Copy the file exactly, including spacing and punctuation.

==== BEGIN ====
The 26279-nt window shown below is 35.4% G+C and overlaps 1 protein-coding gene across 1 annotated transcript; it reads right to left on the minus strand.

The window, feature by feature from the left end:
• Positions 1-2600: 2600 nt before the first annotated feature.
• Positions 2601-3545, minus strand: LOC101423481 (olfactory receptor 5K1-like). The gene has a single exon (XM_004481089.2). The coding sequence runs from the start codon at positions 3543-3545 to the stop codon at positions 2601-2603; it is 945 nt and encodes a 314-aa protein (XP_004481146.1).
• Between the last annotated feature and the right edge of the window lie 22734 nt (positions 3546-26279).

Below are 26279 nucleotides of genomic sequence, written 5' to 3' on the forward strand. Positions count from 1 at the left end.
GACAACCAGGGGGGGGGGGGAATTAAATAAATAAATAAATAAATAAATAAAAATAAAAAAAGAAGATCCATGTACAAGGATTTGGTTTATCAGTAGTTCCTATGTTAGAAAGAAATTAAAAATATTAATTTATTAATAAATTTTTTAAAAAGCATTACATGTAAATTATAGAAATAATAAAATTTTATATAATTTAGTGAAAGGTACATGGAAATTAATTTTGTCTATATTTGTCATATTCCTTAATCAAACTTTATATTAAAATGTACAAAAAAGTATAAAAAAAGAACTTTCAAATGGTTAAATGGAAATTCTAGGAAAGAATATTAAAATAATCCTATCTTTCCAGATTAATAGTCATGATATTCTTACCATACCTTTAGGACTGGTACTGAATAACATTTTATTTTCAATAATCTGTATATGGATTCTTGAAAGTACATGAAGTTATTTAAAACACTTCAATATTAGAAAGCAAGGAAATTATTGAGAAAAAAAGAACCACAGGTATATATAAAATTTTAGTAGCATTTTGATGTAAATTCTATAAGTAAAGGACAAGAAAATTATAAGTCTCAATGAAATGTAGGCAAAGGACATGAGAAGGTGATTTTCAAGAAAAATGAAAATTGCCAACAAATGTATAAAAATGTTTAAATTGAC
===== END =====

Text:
The 26279-nt window shown below is 35.4% G+C and overlaps 1 protein-coding gene across 1 annotated transcript; it reads right to left on the minus strand.

The window, feature by feature from the left end:
• Positions 1-2600: 2600 nt before the first annotated feature.
• Positions 2601-3545, minus strand: LOC101423481 (olfactory receptor 5K1-like). The gene has a single exon (XM_004481089.2). The coding sequence runs from the start codon at positions 3543-3545 to the stop codon at positions 2601-2603; it is 945 nt and encodes a 314-aa protein (XP_004481146.1).
• Between the last annotated feature and the right edge of the window lie 22734 nt (positions 3546-26279).

Below are 26279 nucleotides of genomic sequence, written 5' to 3' on the forward strand. Positions count from 1 at the left end.
GACAACCAGGGGGGGGGGGGAATTAAATAAATAAATAAATAAATAAATAAAAATAAAAAAAGAAGATCCATGTACAAGGATTTGGTTTATCAGTAGTTCCTATGTTAGAAAGAAATTAAAAATATTAATTTATTAATAAATTTTTTAAAAAGCATTACATGTAAATTATAGAAATAATAAAATTTTATATAATTTAGTGAAAGGTACATGGAAATTAATTTTGTCTATATTTGTCATATTCCTTAATCAAACTTTATATTAAAATGTACAAAAAAGTATAAAAAAAGAACTTTCAAATGGTTAAATGGAAATTCTAGGAAAGAATATTAAAATAATCCTATCTTTCCAGATTAATAGTCATGATATTCTTACCATACCTTTAGGACTGGTACTGAATAACATTTTATTTTCAATAATCTGTATATGGATTCTTGAAAGTACATGAAGTTATTTAAAACACTTCAATATTAGAAAGCAAGGAAATTATTGAGAAAAAAAGAACCACAGGTATATATAAAATTTTAGTAGCATTTTGATGTAAATTCTATAAGTAAAGGACAAGAAAATTATAAGTCTCAATGAAATGTAGGCAAAGGACATGAGAAGGTGATTTTCAAGAAAAATGAAAATTGCCAACAAATGTATAAAAATGTTTAAATTGAC